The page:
By Paul Goble
The Kyrgyzstan government has been pushing for the resolution of border disputes with its neighbors in order to lower the political temperature inside that much-troubled country, but now another problem has arisen that may exacerbate tensions even if the borders are fully delimited and demarcated.
There are increasingly frequent reports that Tajik officials are checking the documents of ethnic Kyrgyz living in Tajikistan and pressing them to leave that country and move to Kyrgyzstan, a problem that has now been taken up at the level of the foreign ministers of the two (barometr.kg/etnicheskih-kyrgyzov-v-tadzhikistane-vynuzhdayut-vyehat-iz-strany).
No statistics are available about how many people have been affected either by being checked or by being pushed to leave, but the fact that both are now being taken seriously enough for senior officials to get involved suggests that the problem is systemic rather than the result of some overly aggressive local bureaucrats.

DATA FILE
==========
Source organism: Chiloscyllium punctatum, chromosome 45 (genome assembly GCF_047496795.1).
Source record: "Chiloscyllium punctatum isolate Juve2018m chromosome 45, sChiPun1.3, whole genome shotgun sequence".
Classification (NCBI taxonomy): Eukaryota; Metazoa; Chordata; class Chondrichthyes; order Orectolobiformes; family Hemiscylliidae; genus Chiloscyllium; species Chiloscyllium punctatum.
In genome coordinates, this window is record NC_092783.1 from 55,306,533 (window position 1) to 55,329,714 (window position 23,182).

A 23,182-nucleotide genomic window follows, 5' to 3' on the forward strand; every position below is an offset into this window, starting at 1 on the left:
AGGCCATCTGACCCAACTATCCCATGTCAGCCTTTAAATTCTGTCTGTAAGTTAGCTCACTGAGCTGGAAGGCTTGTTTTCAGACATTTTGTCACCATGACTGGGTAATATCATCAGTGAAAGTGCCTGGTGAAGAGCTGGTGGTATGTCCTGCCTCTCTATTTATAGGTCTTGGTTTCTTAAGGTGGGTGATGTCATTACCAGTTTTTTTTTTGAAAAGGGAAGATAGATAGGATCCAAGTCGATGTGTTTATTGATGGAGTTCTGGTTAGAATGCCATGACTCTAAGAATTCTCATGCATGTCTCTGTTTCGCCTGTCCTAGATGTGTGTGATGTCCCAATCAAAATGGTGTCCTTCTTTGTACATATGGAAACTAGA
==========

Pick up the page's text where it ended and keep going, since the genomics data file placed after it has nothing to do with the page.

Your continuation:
Not only do such reports inevitably increase ethnic tensions in both countries, but they call into question plans for territorial swaps between them in which Kyrgyzstan would take control of the Tajik enclave of Vorukh by giving Tajikistan roughly equal parcels of land elsewhere along the state border (windowoneurasia2.blogspot.com/2020/02/for-first-time-ever-kyrgyzstan-and.html).
Most border changes are proposed in order to limit the number of people who will have to move to be residents of a country they identify with, but this new problem is a reminder that even if borders are changed, the intermixture of nations is so great in some places that some movement of people will be required to make things work.
But when officials on one or the other side or both start down that road, it is almost inevitable that they will go further than required and that the result will be to exacerbate tensions that border agreements are supposed to reduce. That appears to be happening in Tajikistan and Kyrgyzstan now.